The roof is finally in place over the Olympic stadium in Athens, easing some of the concerns about preparations and enabling sports, rather than controversy, to move to the center of attention in the final weeks before the summer games.
Only about 8,000 seats have been installed, and much of the venue still resembles a building site, but athletes finally arrived at the Olympic Stadium in Athens this week.
They may not be the sporting superstars from across the globe expected for the Olympics in August, but the Greek athletes at the Pan Hellenic Games are just as important to local organizers.
The runners are proving that the main stadium is serviceable for athletics, and that come August it should be ready for tens-of-thousands of spectators and a worldwide television audience.
Above the athletes' heads, finally, is the controversial and often criticized roof designed by Spanish architect Santiago Calatrava. For many months, it symbolized the problems that plagued these Olympic Games. The design seemed overambitious, and the construction was so difficult that the roof project came close to being scrapped.
But local organizers got the job done at the last minute. The 15,000-ton roof is in place to protect spectators and athletes from the fierce summer sun.
Greece's alternate culture minister Fanny Palli-Petralia, who has been appointed by Prime Minister Costas Karamanlis to oversee preparations for the Games, told VOA earlier this week that the three-day Pan Hellenic games would prove to be a turning point in the fortunes of the Athens Olympics.
"Well it is a significant moment because this stadium became the symbol of the Olympic Games because of the Calatrava roof there," she said. "We have the Pan Hellenic Championship of track and field and you will have the opportunity to look and see one of the most spectacular stadiums in the world."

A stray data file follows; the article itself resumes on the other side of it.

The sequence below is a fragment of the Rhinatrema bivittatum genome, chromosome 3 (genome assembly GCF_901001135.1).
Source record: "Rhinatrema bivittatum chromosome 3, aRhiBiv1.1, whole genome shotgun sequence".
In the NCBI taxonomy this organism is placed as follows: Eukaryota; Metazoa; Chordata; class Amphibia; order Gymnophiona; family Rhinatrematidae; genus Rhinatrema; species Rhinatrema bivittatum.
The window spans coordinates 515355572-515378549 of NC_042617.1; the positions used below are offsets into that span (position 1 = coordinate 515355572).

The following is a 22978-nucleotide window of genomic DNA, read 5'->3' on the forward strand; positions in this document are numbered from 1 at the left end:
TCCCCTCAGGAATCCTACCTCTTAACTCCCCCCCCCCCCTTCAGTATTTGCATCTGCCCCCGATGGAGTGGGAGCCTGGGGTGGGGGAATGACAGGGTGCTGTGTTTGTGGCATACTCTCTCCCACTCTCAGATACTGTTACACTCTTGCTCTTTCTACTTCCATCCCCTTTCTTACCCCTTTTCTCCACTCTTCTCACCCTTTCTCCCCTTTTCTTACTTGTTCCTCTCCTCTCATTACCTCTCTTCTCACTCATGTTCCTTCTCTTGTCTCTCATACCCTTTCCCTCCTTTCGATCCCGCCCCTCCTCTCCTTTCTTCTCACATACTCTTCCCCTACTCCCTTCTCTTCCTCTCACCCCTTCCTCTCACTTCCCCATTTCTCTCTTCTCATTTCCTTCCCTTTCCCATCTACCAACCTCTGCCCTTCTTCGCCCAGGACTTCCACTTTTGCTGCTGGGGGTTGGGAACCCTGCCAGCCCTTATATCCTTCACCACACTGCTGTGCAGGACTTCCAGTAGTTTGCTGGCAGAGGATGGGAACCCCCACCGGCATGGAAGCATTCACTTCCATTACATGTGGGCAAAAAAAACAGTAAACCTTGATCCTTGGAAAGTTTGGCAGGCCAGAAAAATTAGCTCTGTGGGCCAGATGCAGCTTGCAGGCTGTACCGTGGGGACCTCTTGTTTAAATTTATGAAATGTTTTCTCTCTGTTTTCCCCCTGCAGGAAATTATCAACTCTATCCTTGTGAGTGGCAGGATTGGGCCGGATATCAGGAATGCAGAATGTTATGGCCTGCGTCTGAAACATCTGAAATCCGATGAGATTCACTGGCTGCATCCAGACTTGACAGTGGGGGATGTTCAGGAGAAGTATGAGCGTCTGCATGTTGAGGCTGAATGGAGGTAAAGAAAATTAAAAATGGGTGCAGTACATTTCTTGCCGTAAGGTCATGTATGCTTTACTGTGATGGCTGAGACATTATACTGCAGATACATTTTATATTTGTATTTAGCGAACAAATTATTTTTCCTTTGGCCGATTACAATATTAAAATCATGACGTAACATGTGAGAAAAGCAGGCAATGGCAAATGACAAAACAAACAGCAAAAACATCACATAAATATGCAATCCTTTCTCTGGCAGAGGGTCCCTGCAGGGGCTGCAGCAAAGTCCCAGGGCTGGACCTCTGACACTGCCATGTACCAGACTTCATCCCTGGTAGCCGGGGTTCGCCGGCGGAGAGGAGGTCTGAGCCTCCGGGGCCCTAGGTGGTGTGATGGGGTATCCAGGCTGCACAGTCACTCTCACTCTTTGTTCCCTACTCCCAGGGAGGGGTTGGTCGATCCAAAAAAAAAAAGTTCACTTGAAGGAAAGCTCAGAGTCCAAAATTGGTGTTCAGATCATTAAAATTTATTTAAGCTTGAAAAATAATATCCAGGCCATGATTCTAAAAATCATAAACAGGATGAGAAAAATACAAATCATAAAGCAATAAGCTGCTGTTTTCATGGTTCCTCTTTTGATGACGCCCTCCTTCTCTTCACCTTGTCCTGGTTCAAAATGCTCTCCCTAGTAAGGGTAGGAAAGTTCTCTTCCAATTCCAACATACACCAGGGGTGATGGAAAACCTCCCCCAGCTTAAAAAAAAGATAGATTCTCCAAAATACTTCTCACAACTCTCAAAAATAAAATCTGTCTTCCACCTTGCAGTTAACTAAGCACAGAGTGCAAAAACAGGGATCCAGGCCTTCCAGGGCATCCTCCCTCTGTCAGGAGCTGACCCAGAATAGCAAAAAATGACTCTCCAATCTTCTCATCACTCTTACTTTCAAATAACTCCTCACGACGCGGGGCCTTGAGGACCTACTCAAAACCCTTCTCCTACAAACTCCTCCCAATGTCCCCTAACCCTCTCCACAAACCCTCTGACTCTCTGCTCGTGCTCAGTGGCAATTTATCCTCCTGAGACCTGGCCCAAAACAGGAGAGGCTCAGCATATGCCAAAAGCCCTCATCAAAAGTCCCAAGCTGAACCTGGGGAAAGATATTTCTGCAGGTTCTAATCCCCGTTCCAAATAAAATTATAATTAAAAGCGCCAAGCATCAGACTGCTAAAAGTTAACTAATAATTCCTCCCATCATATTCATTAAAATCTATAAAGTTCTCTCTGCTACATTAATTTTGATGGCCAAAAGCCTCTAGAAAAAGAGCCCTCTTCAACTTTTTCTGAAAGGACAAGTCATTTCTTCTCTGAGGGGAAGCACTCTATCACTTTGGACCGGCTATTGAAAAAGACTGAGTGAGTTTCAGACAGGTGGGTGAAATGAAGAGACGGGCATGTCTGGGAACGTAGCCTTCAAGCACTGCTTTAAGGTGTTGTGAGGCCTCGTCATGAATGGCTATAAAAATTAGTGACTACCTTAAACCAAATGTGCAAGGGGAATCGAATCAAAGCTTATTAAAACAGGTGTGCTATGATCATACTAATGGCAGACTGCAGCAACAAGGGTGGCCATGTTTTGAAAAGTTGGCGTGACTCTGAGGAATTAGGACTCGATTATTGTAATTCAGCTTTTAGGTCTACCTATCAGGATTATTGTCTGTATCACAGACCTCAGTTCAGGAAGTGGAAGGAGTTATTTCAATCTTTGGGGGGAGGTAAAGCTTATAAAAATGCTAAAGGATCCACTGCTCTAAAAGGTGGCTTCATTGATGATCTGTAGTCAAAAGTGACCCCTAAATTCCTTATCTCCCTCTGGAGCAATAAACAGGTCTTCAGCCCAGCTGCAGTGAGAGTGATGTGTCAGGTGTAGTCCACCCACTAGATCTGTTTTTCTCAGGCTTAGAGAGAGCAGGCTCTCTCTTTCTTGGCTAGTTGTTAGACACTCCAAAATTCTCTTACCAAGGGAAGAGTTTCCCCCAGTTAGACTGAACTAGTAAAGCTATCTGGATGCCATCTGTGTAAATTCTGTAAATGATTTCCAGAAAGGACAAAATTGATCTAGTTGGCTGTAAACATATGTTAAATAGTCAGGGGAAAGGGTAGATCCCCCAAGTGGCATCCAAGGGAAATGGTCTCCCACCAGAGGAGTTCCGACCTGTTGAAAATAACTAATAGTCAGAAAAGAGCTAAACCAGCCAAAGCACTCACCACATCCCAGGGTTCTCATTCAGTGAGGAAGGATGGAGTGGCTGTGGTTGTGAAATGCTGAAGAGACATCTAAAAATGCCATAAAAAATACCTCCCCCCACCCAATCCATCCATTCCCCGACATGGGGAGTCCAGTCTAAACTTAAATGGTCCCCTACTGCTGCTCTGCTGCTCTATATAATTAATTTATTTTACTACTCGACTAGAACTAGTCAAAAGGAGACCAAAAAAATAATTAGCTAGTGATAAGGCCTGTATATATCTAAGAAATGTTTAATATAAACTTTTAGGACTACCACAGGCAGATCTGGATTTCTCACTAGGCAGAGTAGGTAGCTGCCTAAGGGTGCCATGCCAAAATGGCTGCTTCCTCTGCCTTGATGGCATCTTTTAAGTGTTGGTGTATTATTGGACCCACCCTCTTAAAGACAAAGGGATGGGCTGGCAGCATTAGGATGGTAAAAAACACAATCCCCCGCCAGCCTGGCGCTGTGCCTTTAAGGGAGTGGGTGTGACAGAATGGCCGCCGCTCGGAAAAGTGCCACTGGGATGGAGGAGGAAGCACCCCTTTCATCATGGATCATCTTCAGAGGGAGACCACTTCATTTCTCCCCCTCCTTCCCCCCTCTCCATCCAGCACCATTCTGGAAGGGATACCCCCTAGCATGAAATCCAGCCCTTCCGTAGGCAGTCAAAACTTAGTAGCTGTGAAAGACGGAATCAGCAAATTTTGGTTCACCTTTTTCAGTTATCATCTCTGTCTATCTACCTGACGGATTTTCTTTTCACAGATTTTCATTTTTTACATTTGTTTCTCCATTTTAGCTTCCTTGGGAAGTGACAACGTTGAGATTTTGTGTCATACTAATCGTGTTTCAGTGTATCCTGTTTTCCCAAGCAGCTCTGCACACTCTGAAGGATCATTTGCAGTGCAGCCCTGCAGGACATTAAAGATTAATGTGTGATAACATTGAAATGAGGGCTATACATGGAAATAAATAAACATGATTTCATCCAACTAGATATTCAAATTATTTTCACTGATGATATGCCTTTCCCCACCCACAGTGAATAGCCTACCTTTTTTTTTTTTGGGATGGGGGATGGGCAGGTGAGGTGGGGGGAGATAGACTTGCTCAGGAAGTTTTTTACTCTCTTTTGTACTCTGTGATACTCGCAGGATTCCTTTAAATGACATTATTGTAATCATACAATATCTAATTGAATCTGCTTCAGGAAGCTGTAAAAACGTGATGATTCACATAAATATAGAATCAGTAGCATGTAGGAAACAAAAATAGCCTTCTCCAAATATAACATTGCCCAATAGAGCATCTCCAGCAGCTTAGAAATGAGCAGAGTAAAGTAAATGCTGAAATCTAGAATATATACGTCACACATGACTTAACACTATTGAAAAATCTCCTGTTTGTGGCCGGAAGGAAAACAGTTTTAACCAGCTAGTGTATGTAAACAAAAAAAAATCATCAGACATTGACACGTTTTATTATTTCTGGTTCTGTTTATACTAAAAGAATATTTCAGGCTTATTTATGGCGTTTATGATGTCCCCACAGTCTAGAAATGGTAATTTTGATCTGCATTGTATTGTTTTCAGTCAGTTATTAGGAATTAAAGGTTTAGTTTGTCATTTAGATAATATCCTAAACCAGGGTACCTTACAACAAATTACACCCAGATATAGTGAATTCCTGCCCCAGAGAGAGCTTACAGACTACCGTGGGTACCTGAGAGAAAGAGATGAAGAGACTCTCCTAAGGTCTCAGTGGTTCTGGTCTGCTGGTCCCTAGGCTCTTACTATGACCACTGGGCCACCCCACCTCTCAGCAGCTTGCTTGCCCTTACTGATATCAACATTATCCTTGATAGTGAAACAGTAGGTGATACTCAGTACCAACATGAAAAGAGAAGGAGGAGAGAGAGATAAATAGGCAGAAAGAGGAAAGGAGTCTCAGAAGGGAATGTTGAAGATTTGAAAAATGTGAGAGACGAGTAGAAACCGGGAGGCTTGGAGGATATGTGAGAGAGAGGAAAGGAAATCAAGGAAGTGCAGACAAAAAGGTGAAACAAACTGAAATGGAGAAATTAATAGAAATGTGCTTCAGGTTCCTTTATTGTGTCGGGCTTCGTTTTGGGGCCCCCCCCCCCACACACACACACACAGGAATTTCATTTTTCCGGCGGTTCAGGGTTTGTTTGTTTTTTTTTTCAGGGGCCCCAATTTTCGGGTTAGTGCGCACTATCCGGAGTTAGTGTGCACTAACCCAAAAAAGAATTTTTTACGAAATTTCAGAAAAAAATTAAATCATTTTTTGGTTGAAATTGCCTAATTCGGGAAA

But it has not been easy getting to this stage. Work was not begun on the Games for three years after Greece won the right to host them in 1997. And only three months ago a change of government prompted fears of further disruption to the preparations.
The new government's General Secretary for the Games, Spyros Capralos, himself a former Olympic waterpolo player, said this week that he had been swimming only in his own sweat to get everything ready on time.
There are still many things to accomplish. But at last, it appears that the end of the work is in sight. But even as attention shifts to sports, economic concerns remain.
The budget has skyrocketed in recent years, with some analysts predicting the final cost might be double initial estimates of $6 billion. But Minister Palli-Petralia says Greece's people and government are willing to pay any price for a successful Games, no matter what the financial repercussions might be later.
"The previous budget is non-realistic. Yes the budget will increase. The Greek government is going to support the budget and we do not make any reduction to anything. We will afford it and we will face it," she said. "You know Greek people what they want is to be proud for their country and be proud of themselves that they will host a unique Games."
What remains to be seen is whether Greece's great gamble with the Games will spark an economic boom, or whether the financial burden will prompt a slump once the athletes have all gone home.